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6 Strategies for a Successful Virtual Interview

  • Publish Date: Posted over 1 year ago
  • Author: Staff Writer

​6 Strategies for a Successful Virtual Interview

Video interviews are here to stay.

81% of talent professionals around the world predict that virtual recruiting will continue post-COVID and 70% say it will become the new standard, according to LinkedIn’s Future of Recruiting report. While many of the basics still apply, there are some factors to consider when interviewing virtually.

Check out our infographic with these tips.

​6 Strategies for a Successful Virtual Interview

1. Be prepared

Establish a process.

Make sure you and your talent acquisition teammates are all on the same page about how you conduct interviews. Create a shared document that outlines the steps and asks for input on questions to ask, how to evaluate, etc.

Test your connection.

Virtual interviews are dependent on you and your candidate’s internet connection. To minimize technical hiccups and maximize candidate experience, do a video and audio test run before your interviews.

2. Compare apples

Develop standardized interview questions and standardized ratings.

Interviewers can more easily compare candidates on an apples-to-apples basis when they ask everyone the same questions. Keep notes during your interview or, with the candidate’s approval, record your discussion, and share the interview with other team members.

An interview scorecard allows you to more objectively rate your candidates — and, over time, your interviewers.

3. Interview approach

Use appropriate questioning methodologies.

Interviewing techniques can be structured (pinpoint job skills that are essential to the position) or unstructured (questions are open ended).

The three most common approaches to one-on-one employment interviews are behavioral, competency-based, and situational.

Behavioral-based interviewing aims to discover how the interviewee performed in specific situations i.e., “Describe a time when you were faced with a stressful situation that demonstrated your coping skills.”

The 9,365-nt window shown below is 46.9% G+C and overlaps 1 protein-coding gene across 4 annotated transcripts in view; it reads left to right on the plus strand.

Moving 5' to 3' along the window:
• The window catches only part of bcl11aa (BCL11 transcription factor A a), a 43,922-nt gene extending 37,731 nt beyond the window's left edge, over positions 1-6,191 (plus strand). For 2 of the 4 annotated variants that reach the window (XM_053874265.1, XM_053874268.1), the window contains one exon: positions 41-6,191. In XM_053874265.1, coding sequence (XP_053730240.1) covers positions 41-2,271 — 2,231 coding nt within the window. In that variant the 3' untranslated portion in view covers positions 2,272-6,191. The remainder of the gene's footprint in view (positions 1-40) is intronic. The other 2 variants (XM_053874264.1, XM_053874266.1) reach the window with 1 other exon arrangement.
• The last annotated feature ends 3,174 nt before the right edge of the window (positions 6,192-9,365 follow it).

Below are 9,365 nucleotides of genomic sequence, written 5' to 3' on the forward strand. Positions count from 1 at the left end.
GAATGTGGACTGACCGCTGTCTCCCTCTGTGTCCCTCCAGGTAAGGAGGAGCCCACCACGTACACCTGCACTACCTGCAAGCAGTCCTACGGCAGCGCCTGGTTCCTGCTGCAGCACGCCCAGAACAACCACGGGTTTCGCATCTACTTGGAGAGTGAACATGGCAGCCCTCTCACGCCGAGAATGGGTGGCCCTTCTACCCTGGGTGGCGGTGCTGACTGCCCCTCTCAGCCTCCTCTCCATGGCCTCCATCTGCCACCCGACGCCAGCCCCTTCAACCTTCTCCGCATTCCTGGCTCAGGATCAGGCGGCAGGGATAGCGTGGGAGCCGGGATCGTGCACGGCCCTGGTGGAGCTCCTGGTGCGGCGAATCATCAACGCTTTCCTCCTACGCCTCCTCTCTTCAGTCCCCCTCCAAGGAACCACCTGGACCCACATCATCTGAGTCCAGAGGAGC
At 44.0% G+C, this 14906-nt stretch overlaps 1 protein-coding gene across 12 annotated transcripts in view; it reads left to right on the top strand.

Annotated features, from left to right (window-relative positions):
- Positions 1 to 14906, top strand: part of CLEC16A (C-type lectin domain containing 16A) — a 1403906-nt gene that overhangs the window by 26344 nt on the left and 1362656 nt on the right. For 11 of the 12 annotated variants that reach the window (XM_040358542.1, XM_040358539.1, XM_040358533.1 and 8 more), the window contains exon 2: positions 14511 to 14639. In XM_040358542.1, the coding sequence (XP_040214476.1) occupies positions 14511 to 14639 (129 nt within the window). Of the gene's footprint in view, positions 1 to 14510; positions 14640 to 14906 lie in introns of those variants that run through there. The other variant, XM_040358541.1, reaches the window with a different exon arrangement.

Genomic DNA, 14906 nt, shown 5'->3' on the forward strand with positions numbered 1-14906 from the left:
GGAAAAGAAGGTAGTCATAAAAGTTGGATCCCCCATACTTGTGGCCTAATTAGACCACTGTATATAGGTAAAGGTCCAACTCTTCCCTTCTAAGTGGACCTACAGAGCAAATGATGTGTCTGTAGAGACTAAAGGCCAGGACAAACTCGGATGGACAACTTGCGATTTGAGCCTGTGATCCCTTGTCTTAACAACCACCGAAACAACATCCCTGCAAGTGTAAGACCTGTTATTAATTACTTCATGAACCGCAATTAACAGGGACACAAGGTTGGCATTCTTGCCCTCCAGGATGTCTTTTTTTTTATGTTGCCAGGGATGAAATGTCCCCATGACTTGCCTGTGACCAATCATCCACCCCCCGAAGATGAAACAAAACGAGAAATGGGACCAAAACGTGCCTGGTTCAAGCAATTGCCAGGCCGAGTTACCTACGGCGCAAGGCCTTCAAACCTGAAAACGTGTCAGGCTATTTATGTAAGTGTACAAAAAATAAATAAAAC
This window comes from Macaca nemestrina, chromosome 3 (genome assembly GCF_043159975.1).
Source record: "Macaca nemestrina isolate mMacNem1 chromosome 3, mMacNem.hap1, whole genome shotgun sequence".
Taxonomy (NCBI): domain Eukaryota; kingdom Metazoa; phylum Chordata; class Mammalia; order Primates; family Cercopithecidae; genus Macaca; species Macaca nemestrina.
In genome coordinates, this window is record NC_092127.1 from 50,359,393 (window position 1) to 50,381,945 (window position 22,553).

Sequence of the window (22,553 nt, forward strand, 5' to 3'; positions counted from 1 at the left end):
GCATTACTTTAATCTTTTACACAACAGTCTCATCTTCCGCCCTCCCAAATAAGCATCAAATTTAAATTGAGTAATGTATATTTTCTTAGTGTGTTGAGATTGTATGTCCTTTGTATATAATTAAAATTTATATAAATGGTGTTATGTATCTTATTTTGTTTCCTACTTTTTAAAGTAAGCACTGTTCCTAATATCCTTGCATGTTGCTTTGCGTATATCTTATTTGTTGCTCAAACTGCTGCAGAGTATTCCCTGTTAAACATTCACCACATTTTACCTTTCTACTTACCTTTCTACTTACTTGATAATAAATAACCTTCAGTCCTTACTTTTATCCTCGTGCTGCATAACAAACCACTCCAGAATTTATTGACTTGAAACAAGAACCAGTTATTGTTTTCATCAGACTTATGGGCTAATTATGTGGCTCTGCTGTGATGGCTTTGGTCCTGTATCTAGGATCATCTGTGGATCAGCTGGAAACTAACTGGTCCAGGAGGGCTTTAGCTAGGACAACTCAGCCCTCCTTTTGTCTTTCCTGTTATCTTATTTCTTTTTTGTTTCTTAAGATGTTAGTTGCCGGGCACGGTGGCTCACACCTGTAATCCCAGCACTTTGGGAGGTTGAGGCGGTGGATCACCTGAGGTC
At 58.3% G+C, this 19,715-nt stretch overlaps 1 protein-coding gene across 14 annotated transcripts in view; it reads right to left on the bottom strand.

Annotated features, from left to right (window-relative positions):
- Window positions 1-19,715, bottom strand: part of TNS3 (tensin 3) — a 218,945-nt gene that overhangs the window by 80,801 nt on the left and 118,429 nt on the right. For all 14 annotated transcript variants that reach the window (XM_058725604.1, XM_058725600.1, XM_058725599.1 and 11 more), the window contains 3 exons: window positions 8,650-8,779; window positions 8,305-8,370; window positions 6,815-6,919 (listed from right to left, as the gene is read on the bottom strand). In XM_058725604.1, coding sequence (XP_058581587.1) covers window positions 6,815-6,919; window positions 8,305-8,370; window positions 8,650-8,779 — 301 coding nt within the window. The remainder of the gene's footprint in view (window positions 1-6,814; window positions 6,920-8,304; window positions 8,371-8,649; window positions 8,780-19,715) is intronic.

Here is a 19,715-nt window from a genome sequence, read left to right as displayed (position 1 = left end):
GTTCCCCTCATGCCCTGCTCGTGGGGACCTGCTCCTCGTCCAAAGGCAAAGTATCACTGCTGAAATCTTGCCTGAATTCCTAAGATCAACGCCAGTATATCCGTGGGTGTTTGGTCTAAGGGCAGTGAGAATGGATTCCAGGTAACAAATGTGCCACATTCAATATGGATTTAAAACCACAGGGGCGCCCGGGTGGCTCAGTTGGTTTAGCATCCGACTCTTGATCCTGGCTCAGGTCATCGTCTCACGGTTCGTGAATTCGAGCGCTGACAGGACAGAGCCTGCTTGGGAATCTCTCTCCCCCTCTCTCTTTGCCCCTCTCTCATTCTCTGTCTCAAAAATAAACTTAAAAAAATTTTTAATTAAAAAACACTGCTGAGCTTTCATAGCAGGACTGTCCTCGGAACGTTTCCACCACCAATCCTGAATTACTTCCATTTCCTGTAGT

Competency-based interviewing can give the interviewer a sense of an applicant's job performance and attitude toward work i.e., “Tell me about a situation in which your spoken communication skills made a difference in the outcome. How did you feel?”

The situational approach presents a hypothetical scenario or event and focuses on past experiences, behaviors, knowledge, skills, and abilities. “Your manager, the CIO, tells you that you need to be more strategic. How would you handle this situation?”

4. Culture counts

It’s more than just the money.

A LinkedIn survey found that job seekers’ favorite way to learn about company culture is through an office tour - a challenge with video interviews. To compensate for that, spend time preparing an enticing culture pitch. Including a virtual tour is an effective technique.

5. Set expectations

Provide information on what the candidate can expect going forward.

Let them know when you plan to choose a candidate for the position, how you will inform them if they got the job, and if you require additional information for consideration. Follow up with a thank-you note for giving up their valuable time to speak with your team.

6. Get moving

In today’s red-hot market, top-tier candidates are fielding multiple offers.

If you want to remain competitive and attract the most motivated talent, you need to move fast –or risk losing that person to a competing offer. This doesn’t mean rushing through the steps, but rather being thoughtful and efficient.

Sources: SHRM, Indeed, LinkedIn

Check out our infographic with these tips.